Cammy Bean said...

Dick & Carey is on my bookshelf (a loan from a colleague who is in a Master's program). Have cracked it, but it's not too enticing, I must admit.

I'll add Mager to my reading list. That sounds more up my alley.

Dr. John H. Curry said...

Cammy,

I've posted How to get an Instructional Design education without paying tuition on my blog for you. It's my must-have reading list.

Enjoy!

MBritz said...

From my experience I like having a decent understanding of the theories that support my practices. I am one of those seeking a Masters in ID after several years at the school of hard knocks (I think I have a PhD by now!) Where knowledge of basic theory comes into practice is when confronted by a client who is an ID wanna-be. You know the ones ...those that can't quite understand technology so they fall back on their "gut-feelings" about what works in e-learning. Ugh! Its the "client" who nit-picks your technique based on how they feel about it vs. your well developed practice, knowledge of the user, and the nature of the content. The moment I can call on Malcolm Knowles, Gagne, ADDIE ...and Cognitive Load ... I win! And rightly so. I am working on Masters #2 in ID ...not Educational technology as many do ...Ed tech changes ...sound theory and principles do not.

Cammy Bean said...

Dr. John...many thanks for the reading list. I have my work cut out for me for YEARS to come!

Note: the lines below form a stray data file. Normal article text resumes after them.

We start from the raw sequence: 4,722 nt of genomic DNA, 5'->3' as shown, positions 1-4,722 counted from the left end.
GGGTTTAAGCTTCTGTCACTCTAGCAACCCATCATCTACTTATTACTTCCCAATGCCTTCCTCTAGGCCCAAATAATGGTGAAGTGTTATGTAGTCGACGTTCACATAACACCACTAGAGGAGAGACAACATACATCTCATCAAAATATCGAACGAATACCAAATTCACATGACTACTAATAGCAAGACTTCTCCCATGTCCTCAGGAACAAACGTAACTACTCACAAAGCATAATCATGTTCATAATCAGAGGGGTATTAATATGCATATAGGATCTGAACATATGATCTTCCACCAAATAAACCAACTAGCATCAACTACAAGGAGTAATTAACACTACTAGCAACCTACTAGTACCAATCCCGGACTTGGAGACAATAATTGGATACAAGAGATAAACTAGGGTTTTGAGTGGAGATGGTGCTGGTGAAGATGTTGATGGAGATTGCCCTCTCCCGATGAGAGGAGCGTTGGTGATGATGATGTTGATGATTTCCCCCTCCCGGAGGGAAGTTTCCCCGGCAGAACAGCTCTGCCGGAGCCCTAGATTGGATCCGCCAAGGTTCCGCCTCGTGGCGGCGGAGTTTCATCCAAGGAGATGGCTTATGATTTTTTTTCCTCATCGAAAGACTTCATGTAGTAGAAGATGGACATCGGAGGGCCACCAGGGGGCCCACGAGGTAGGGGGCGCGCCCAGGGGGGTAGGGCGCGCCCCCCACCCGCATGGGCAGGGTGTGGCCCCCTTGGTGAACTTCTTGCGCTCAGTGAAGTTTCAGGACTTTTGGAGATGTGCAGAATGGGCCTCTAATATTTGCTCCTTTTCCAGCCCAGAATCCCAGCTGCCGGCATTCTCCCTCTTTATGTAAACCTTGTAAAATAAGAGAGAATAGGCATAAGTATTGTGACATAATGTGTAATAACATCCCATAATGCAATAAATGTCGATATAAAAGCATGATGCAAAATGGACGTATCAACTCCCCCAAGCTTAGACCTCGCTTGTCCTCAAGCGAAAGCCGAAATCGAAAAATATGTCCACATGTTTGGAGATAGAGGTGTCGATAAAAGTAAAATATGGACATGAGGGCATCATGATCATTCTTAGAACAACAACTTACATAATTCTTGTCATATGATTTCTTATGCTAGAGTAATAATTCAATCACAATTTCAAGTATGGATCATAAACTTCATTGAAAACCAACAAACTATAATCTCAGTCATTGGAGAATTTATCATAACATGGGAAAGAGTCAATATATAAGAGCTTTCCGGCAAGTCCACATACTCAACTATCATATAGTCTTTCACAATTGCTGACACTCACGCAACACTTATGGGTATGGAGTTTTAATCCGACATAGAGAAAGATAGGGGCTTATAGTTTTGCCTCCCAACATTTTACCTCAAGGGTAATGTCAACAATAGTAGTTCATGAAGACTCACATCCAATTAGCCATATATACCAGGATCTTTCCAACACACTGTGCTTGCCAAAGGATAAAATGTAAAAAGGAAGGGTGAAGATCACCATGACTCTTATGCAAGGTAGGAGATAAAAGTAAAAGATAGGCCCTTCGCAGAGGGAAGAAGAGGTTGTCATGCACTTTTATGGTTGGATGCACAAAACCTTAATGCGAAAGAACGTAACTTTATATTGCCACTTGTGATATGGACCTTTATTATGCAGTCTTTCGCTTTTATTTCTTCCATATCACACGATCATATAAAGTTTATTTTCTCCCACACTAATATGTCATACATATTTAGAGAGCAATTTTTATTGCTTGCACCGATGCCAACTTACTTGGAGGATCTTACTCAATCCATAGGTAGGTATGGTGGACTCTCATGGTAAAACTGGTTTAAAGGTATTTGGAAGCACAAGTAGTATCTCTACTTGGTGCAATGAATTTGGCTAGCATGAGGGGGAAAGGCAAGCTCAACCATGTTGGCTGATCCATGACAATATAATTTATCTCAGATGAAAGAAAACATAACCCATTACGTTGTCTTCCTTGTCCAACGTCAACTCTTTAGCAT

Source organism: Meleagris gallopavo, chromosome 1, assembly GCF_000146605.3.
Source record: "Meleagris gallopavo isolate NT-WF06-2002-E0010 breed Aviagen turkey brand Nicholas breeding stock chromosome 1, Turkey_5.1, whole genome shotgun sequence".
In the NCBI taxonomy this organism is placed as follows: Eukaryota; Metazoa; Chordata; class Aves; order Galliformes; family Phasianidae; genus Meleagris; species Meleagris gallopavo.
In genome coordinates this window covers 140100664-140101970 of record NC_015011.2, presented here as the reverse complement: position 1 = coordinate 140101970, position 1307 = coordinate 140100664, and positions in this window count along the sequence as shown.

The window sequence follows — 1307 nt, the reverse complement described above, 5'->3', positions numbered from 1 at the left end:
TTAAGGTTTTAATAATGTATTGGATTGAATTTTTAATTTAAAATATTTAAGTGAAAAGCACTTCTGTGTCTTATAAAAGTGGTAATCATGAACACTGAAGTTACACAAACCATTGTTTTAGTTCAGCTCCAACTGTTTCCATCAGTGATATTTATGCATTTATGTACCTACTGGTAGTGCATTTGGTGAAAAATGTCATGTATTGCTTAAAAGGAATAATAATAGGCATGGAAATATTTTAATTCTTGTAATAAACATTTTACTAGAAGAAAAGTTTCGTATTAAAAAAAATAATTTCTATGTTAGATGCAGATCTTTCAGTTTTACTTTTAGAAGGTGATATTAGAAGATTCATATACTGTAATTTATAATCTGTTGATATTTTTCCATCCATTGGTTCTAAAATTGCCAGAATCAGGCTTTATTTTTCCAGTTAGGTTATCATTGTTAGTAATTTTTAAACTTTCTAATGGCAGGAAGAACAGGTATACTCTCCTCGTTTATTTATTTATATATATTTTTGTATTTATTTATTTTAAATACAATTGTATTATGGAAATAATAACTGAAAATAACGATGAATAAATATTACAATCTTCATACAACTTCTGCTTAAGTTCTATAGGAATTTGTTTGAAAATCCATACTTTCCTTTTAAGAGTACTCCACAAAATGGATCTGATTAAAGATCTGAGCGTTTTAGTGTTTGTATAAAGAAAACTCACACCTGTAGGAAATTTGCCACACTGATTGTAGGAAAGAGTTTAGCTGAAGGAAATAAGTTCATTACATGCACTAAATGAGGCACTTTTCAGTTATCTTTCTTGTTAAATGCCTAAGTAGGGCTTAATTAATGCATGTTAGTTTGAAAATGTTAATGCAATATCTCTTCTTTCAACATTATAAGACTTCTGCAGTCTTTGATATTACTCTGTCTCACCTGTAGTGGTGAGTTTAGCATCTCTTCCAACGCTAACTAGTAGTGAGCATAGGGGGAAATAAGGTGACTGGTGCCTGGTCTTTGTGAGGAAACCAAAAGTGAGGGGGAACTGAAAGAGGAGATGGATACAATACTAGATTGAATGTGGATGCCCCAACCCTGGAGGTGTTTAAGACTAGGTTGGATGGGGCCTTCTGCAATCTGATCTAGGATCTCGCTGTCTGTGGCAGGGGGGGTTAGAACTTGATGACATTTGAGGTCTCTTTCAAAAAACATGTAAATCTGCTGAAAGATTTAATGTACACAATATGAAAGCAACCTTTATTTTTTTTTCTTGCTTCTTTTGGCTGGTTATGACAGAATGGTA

MBritz...I agree with you that it's good to have the theory to fall back on, especially with some clients. Per Wendy's comment, it's often the jargon that puts people at ease. "Oh, you must know what you're talking about then..." I always try to put it back into practical terms -- what it means for the learner who will be taking this particular course.

Clark said...

Cammy, I’ve found this post interesting enough to blog it. In short, , I think you need to know some of the underlying learning theories to fill in gaps where principle clashes with pragmatics. You, I’ll suggest, ‘get it’ because you're continually reflecting, and I can’t say I see that in a lot of ID out there. So I’ll put my money on either a reflective practitioner OR someone schooled with the theories (NB: where they *apply* it, not just recite it). Good topic!

Dr. John H. Curry said...

OK, Cammy, if I have to cut it down to the MOST important information and MINIMAL theory, here's what I'd go with:

The Conditions of Learning, by Robert Gagné;

Training Complex Cognitive Skills, by Jeroen J.G. van Merriënboer;

The First Principles of Instruction, by M. David Merrill;

and The Design of Everyday Things, by Donald Norman.

I think these are practical, accessible, and immediately useful.

Cammy Bean said...

Clark...thanks for the vote of confidence in my reflective skills. Your post was great -- my only comment is that it doesn't really matter if you can say whose theory it is, or even the name of the theory itself -- but rather that you know the basic principals behind it and why that theory, when applied to eLearning in this case, makes for a better learning experience.


Dr. John...that's just what I wanted! The essentials...

Erik said...

Richard Clark and Fred Estes wrote an interesting series of articles around this topic (the first is "Technology or Craft: What are we doing?" available at:
http://www.cogtech.usc.edu/recent_publications.php

They argue that the "craft" of producing instruction (which might be thought of more as production skills) is different than the "technology" used for producing instruction (which are theories based on theories of how people learn and interact with each other).

They believe that good instruction often requires a team approach because any one person is unlikely to have developed both kinds of expertise.